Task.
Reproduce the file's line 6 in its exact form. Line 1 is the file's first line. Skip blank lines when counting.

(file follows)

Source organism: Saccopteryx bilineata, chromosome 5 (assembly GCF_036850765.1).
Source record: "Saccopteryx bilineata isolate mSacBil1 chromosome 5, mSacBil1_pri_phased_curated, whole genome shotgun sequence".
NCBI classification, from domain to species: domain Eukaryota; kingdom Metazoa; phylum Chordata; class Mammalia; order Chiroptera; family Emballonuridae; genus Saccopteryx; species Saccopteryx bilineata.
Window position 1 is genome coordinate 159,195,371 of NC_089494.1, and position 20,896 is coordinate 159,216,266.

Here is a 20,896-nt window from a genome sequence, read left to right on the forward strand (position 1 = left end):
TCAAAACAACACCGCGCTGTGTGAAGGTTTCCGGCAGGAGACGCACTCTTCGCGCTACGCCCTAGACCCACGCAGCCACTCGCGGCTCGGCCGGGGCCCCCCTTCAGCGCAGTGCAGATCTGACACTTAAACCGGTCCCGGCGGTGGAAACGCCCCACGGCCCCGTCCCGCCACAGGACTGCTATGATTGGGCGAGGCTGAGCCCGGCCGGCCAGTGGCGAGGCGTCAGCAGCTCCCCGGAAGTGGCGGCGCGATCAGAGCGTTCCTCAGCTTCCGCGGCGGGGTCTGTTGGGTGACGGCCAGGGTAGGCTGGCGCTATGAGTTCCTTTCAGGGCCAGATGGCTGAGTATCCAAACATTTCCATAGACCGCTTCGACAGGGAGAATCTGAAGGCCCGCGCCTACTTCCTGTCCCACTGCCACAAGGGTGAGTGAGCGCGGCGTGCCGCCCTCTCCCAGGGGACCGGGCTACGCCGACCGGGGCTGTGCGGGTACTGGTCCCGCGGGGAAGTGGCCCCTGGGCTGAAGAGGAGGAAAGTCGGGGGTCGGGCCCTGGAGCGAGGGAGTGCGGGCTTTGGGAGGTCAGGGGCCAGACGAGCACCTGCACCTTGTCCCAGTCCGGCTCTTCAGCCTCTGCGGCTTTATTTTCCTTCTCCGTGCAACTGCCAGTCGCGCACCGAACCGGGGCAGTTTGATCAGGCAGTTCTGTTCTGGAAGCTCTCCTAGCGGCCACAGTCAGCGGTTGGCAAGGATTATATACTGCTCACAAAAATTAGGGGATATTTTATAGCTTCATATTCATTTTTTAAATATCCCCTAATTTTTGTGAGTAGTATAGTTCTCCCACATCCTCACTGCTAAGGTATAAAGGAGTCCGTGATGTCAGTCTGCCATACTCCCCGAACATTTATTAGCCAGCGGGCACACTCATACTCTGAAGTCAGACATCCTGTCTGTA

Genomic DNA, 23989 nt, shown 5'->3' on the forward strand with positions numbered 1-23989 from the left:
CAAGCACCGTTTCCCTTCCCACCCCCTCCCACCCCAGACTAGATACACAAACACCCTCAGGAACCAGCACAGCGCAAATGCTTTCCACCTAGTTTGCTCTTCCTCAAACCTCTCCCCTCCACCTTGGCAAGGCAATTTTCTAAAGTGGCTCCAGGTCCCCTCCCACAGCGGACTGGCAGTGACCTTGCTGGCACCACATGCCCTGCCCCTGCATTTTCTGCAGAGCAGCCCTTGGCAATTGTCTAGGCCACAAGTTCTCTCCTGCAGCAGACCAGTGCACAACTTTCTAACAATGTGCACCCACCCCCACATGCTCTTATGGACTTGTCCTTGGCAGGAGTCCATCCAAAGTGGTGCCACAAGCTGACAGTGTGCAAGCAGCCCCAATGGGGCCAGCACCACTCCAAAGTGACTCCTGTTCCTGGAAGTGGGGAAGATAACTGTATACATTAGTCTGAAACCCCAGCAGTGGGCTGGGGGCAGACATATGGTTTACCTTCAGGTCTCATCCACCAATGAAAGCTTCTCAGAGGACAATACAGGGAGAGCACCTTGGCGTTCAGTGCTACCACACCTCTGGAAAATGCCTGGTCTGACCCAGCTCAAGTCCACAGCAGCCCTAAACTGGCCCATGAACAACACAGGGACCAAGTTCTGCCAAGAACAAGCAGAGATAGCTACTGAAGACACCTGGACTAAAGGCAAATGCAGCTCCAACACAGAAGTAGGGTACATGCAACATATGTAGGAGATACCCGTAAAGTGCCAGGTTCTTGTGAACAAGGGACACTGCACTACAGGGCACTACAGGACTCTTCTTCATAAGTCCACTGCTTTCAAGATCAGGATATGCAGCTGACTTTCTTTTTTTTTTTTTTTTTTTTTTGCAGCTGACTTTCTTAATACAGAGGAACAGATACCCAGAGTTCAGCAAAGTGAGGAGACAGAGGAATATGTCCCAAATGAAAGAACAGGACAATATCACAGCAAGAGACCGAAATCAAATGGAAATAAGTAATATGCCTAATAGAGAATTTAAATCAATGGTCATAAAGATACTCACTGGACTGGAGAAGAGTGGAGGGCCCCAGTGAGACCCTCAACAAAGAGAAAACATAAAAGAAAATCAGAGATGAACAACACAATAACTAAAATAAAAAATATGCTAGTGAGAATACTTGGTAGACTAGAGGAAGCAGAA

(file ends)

TCAAAACAACACCGCGCTGTGTGAAGGTTTCCGGCAGGAGACGCACTCTTCGCGCTACGCCCTAGACCCACGCAGCCACTCGCGGCTCGGCCGGGGCCCCCCTTCAGCGCAGTGCAGATCTGACACTTAAACCGGTCCCGGCGGTGGAAACGCCCCACGGCCCCGTCCCGCCACAGGACTGCTATGATTGGGCGAGGCTGAGCCCGGCCGGCCAGTGGCGAGGCGTCAGCAGCTCCCCGGAAGTGGCGGCGCGATCAGAGCGTTCCTCAGCTTCCGCGGCGGGGTCTGTTGGGTGACGGCCAGGGTAGGCTGGCGCTATGAGTTCCTTTCAGGGCCAGATGGCTGAGTATCCAAACATTTCCATAGACCGCTTCGACAGGGAGAATCTGAAGGCCCGCGCCTACTTCCTGTCCCACTGCCACAAGGGTGAGTGAGCGCGGCGTGCCGCCCTCTCCCAGGGGACCGGGCTACGCCGACCGGGGCTGTGCGGGTACTGGTCCCGCGGGGAAGTGGCCCCTGGGCTGAAGAGGAGGAAAGTCGGGGGTCGGGCCCTGGAGCGAGGGAGTGCGGGCTTTGGGAGGTCAGGGGCCAGACGAGCACCTGCACCTTGTCCCAGTCCGGCTCTTCAGCCTCTGCGGCTTTATTTTCCTTCTCCGTGCAACTGCCAGTCGCGCACCGAACCGGGGCAGTTTGATCAGGCAGTTCTGTTCTGGAAGCTCTCCTAGCGGCCACAGTCAGCGGTTGGCAAGGATTATATACTGCTCACAAAAATTAGGGGATATTTTATAGCTTCATATTCATTTTTTAAATATCCCCTAATTTTTGTGAGTAGTATAGTTCTCCCACATCCTCACTGCTAAGGTATAAAGGAGTCCGTGATGTCAGTCTGCCATACTCCCCGAACATTTATTAGCCAGCGGGCACACTCATACTCTGAAGTCAGACATCCTGTCTGTA